Lani & Jeff

An experiment in Adobe® Flash® and HTML interaction.

Lani & Jeff - Wedding site welcome page.
Animated landing page on laniandjeff.com

Visit this site.

Normally, we would be hesitant to include a small wedding website for a friend in a professional portfolio.  However, the site that Jeff Wu (the groom) commissioned me to design for his wedding is a notable exception.  Jeff Wu is an exceptionally good Web developer, with whom we have worked many times, so the project rapidly progressed from a pretty design to delight the bride, to a testing and proving ground for us to experiment with novel forms of design and development interaction.

Jeff came to me to design the site because he wanted it to look and feel beautiful, and (unusually for a Web developer) was completely on board with a pure Adobe® Flash® solution to achieve the desired effect.  We wanted a system dynamic enough to allow him to make edits and changes himself, without the need to use Flash. 

The usual solution, to have the Flash content pulled from an XML schema, seemed inadequate.  We also wanted to capitalize on systems we had used previously to make sure that the browser’s regular Next/Back button and bookmarking functionality would be retained in the site, features usually lost when electing to use Flash over HTML.  We also wanted to explore new ideas in making a dynamic Flash website fully accessible to search engine spiders, as well as fully compatible with search engine optimization (SEO) strategies. 

Lani & Jeff animated floral background
Animated floral patterns blanket the site background. The animation, in flash, slides in behind the html text page, blurring the line between flash and html.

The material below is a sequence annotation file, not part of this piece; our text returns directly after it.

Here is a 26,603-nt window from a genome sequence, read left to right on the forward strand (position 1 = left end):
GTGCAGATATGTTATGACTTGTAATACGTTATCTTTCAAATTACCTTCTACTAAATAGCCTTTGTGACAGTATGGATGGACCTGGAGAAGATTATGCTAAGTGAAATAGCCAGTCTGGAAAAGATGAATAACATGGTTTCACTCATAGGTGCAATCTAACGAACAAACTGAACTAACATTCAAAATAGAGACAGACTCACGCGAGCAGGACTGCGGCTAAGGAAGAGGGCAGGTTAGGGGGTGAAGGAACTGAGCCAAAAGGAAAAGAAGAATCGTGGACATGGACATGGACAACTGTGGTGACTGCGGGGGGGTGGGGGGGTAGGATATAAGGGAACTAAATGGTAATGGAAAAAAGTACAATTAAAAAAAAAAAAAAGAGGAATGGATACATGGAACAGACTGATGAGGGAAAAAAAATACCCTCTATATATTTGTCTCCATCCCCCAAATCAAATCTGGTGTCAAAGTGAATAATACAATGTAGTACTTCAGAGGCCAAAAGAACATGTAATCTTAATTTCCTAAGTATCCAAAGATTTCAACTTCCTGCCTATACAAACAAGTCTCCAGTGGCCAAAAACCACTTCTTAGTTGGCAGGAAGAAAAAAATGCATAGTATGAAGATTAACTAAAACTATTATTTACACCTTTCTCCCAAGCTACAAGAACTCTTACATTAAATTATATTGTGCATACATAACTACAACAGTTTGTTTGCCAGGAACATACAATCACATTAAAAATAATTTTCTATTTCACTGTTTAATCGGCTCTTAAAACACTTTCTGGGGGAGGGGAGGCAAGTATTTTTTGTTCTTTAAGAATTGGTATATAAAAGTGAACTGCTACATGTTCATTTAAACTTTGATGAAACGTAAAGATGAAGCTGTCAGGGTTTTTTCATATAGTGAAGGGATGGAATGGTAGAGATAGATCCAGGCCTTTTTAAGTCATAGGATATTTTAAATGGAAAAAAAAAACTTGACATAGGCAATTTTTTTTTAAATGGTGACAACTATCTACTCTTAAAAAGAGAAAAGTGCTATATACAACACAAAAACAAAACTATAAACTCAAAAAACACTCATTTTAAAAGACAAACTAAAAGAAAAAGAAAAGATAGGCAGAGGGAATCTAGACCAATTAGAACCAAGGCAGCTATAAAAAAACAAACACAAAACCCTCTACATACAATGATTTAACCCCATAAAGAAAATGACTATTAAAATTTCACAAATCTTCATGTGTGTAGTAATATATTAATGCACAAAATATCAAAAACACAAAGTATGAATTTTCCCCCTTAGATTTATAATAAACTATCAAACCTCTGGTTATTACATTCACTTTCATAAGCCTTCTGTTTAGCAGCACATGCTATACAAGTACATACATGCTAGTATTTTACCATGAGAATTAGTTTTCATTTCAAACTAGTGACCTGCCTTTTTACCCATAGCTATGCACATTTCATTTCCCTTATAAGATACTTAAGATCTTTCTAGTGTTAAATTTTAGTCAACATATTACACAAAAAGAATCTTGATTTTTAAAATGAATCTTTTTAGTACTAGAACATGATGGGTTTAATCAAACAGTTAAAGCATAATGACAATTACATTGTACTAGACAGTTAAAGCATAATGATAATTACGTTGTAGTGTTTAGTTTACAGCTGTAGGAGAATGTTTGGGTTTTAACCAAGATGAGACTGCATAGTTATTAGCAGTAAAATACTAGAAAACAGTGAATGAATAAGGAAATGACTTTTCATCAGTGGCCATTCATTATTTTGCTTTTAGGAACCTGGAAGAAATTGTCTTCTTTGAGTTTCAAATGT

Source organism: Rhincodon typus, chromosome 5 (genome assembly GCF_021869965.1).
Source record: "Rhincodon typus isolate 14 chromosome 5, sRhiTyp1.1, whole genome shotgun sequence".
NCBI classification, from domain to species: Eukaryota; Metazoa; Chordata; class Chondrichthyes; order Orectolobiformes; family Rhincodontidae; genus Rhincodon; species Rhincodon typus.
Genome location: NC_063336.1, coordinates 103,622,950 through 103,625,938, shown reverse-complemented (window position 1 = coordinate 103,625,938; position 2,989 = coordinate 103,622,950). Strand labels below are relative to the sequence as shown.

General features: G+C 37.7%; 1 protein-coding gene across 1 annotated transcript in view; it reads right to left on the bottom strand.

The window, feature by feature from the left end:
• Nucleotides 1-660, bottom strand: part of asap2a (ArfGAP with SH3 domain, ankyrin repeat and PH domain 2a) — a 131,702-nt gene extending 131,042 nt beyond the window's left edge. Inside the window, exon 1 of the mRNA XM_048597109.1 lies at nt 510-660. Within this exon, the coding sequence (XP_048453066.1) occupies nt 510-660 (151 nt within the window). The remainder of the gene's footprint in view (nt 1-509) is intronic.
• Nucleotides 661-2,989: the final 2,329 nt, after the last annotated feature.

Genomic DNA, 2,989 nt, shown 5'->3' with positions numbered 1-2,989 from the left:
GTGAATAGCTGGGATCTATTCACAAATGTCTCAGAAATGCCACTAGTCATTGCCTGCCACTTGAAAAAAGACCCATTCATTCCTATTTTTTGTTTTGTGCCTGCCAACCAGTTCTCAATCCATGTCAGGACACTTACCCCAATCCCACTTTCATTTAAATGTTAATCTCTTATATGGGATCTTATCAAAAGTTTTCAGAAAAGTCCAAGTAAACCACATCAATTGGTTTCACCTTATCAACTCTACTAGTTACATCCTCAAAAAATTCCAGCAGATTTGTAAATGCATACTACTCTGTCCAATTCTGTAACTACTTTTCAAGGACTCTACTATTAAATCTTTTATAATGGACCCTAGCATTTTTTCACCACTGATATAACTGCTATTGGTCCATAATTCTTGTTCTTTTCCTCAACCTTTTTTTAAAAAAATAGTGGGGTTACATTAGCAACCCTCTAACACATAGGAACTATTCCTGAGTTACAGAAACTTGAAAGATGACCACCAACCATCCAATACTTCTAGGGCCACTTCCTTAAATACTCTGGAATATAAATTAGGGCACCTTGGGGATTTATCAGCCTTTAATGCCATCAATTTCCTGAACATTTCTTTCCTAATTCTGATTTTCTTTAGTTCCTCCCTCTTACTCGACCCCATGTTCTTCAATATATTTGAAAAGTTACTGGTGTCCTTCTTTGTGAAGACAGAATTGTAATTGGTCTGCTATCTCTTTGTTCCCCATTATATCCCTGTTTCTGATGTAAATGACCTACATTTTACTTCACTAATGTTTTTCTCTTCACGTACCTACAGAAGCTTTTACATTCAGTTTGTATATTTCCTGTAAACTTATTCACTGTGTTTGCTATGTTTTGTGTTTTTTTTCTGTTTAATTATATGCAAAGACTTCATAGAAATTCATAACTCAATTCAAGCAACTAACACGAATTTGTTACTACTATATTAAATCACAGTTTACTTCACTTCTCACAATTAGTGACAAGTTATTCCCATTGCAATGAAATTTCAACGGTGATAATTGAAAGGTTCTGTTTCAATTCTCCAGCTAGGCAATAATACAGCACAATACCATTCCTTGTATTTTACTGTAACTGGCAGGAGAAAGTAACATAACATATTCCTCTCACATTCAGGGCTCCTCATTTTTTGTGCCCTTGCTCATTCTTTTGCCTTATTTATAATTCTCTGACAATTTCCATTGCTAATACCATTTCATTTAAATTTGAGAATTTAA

The project became an incubator for ideas that budgets and timelines had never before permitted, allowing us total freedom to create, test, discard and create again.  Our solution was a unique combination of Flash, XML and HTML, a site simultaneously both a full Flash experience and a pure HTML site. 

On the website, the Flash and HTML portions are not placed next to each other on the page, nor is one embedded in the other; but rather the two are layered on top of each other, both active and both drawing from the same SEO-accessible XML schema.  The result was not two different versions of the site (Flash and HTML), but a single site with a structure having HTML content, which the Flash interface could read directly to dynamically generate the appropriate navigation and create a site index with which to communicate with the HTML page.  Consequently, navigation was fluid and consistent, whether it was initiated by the Flash navigation, the browser or the HTML link. 

Lani & Jeff - weding photos page
The photo page is an html component, but accessing it dose not leave the flash interface or decorative elements. No page refresh interrupts the experience.

In addition, this structure provided a huge efficiency in website development, since once the framework of this structure was put in place, Flash graphic development, content entry and individual page development could be done independently and simultaneously.

The simple and lightweight nature of the finished product belies the innovation and complexity under the hood.  The end result may have been overkill on such a small site, but the processes developed opened new possibilities that were later used in creating the Evergreen Aviation & Space Museum website. (FIM also used an extension of this same technology in creating the current FIM website.)